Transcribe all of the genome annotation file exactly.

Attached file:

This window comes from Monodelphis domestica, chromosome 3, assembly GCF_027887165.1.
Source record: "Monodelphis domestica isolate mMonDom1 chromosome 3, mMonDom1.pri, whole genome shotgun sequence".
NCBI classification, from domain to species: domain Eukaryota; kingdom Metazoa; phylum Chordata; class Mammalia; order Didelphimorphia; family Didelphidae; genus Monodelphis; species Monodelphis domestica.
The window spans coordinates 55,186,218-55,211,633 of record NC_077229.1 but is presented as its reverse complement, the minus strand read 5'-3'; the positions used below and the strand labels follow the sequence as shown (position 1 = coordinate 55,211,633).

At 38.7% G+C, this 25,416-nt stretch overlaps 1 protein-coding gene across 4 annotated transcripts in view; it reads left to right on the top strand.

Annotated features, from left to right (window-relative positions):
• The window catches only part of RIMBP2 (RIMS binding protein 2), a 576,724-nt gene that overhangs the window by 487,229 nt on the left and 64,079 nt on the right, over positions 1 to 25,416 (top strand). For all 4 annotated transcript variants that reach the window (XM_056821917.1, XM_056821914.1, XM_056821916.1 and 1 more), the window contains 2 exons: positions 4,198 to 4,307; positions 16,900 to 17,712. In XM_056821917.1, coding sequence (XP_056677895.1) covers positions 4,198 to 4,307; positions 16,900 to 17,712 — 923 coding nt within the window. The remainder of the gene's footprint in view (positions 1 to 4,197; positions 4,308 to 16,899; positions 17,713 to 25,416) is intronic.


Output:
This window comes from Monodelphis domestica, chromosome 3, assembly GCF_027887165.1.
Source record: "Monodelphis domestica isolate mMonDom1 chromosome 3, mMonDom1.pri, whole genome shotgun sequence".
NCBI classification, from domain to species: domain Eukaryota; kingdom Metazoa; phylum Chordata; class Mammalia; order Didelphimorphia; family Didelphidae; genus Monodelphis; species Monodelphis domestica.
The window spans coordinates 55,186,218-55,211,633 of record NC_077229.1 but is presented as its reverse complement, the minus strand read 5'-3'; the positions used below and the strand labels follow the sequence as shown (position 1 = coordinate 55,211,633).

At 38.7% G+C, this 25,416-nt stretch overlaps 1 protein-coding gene across 4 annotated transcripts in view; it reads left to right on the top strand.

Annotated features, from left to right (window-relative positions):
• The window catches only part of RIMBP2 (RIMS binding protein 2), a 576,724-nt gene that overhangs the window by 487,229 nt on the left and 64,079 nt on the right, over positions 1 to 25,416 (top strand). For all 4 annotated transcript variants that reach the window (XM_056821917.1, XM_056821914.1, XM_056821916.1 and 1 more), the window contains 2 exons: positions 4,198 to 4,307; positions 16,900 to 17,712. In XM_056821917.1, coding sequence (XP_056677895.1) covers positions 4,198 to 4,307; positions 16,900 to 17,712 — 923 coding nt within the window. The remainder of the gene's footprint in view (positions 1 to 4,197; positions 4,308 to 16,899; positions 17,713 to 25,416) is intronic.